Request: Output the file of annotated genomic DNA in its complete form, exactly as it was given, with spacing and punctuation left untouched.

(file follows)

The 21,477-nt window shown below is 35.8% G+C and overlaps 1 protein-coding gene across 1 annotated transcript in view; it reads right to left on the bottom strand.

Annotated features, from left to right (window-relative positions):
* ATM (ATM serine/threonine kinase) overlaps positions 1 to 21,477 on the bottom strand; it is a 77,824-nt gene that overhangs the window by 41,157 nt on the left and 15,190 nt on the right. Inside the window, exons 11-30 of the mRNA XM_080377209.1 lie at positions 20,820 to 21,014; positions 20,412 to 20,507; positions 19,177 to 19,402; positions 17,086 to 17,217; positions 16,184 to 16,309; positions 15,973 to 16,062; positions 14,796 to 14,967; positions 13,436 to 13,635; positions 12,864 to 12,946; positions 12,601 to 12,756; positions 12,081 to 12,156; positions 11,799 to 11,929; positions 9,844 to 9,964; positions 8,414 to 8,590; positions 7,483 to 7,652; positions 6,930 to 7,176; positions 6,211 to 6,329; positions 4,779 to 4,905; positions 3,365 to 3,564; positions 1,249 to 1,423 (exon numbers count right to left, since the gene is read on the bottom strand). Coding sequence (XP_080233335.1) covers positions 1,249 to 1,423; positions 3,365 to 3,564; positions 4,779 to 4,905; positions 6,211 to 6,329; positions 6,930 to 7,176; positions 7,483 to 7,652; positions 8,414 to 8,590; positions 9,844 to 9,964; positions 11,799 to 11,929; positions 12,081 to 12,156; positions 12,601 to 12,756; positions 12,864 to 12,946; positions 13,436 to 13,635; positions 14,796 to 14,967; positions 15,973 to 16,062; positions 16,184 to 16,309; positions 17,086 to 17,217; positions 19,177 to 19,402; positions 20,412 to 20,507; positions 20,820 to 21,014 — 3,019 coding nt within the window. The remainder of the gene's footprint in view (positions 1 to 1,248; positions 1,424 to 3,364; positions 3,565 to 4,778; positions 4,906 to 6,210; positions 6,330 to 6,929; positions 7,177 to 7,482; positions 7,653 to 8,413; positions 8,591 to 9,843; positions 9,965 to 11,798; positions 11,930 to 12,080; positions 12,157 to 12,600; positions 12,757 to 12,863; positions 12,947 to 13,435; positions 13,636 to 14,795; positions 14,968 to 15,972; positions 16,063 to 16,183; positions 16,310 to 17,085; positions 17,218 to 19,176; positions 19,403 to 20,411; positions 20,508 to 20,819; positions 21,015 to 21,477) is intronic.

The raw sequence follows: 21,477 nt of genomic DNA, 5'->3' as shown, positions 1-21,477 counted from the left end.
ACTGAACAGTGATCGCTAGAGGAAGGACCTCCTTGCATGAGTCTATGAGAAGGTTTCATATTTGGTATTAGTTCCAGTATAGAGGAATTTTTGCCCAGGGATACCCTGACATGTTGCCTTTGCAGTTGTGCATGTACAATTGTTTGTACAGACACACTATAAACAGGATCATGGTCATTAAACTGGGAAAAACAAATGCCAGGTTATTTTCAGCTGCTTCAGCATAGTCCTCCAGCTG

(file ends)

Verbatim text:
The 21,477-nt window shown below is 35.8% G+C and overlaps 1 protein-coding gene across 1 annotated transcript in view; it reads right to left on the bottom strand.

Annotated features, from left to right (window-relative positions):
* ATM (ATM serine/threonine kinase) overlaps positions 1 to 21,477 on the bottom strand; it is a 77,824-nt gene that overhangs the window by 41,157 nt on the left and 15,190 nt on the right. Inside the window, exons 11-30 of the mRNA XM_080377209.1 lie at positions 20,820 to 21,014; positions 20,412 to 20,507; positions 19,177 to 19,402; positions 17,086 to 17,217; positions 16,184 to 16,309; positions 15,973 to 16,062; positions 14,796 to 14,967; positions 13,436 to 13,635; positions 12,864 to 12,946; positions 12,601 to 12,756; positions 12,081 to 12,156; positions 11,799 to 11,929; positions 9,844 to 9,964; positions 8,414 to 8,590; positions 7,483 to 7,652; positions 6,930 to 7,176; positions 6,211 to 6,329; positions 4,779 to 4,905; positions 3,365 to 3,564; positions 1,249 to 1,423 (exon numbers count right to left, since the gene is read on the bottom strand). Coding sequence (XP_080233335.1) covers positions 1,249 to 1,423; positions 3,365 to 3,564; positions 4,779 to 4,905; positions 6,211 to 6,329; positions 6,930 to 7,176; positions 7,483 to 7,652; positions 8,414 to 8,590; positions 9,844 to 9,964; positions 11,799 to 11,929; positions 12,081 to 12,156; positions 12,601 to 12,756; positions 12,864 to 12,946; positions 13,436 to 13,635; positions 14,796 to 14,967; positions 15,973 to 16,062; positions 16,184 to 16,309; positions 17,086 to 17,217; positions 19,177 to 19,402; positions 20,412 to 20,507; positions 20,820 to 21,014 — 3,019 coding nt within the window. The remainder of the gene's footprint in view (positions 1 to 1,248; positions 1,424 to 3,364; positions 3,565 to 4,778; positions 4,906 to 6,210; positions 6,330 to 6,929; positions 7,177 to 7,482; positions 7,653 to 8,413; positions 8,591 to 9,843; positions 9,965 to 11,798; positions 11,930 to 12,080; positions 12,157 to 12,600; positions 12,757 to 12,863; positions 12,947 to 13,435; positions 13,636 to 14,795; positions 14,968 to 15,972; positions 16,063 to 16,183; positions 16,310 to 17,085; positions 17,218 to 19,176; positions 19,403 to 20,411; positions 20,508 to 20,819; positions 21,015 to 21,477) is intronic.

The raw sequence follows: 21,477 nt of genomic DNA, 5'->3' as shown, positions 1-21,477 counted from the left end.
ACTGAACAGTGATCGCTAGAGGAAGGACCTCCTTGCATGAGTCTATGAGAAGGTTTCATATTTGGTATTAGTTCCAGTATAGAGGAATTTTTGCCCAGGGATACCCTGACATGTTGCCTTTGCAGTTGTGCATGTACAATTGTTTGTACAGACACACTATAAACAGGATCATGGTCATTAAACTGGGAAAAACAAATGCCAGGTTATTTTCAGCTGCTTCAGCATAGTCCTCCAGCTG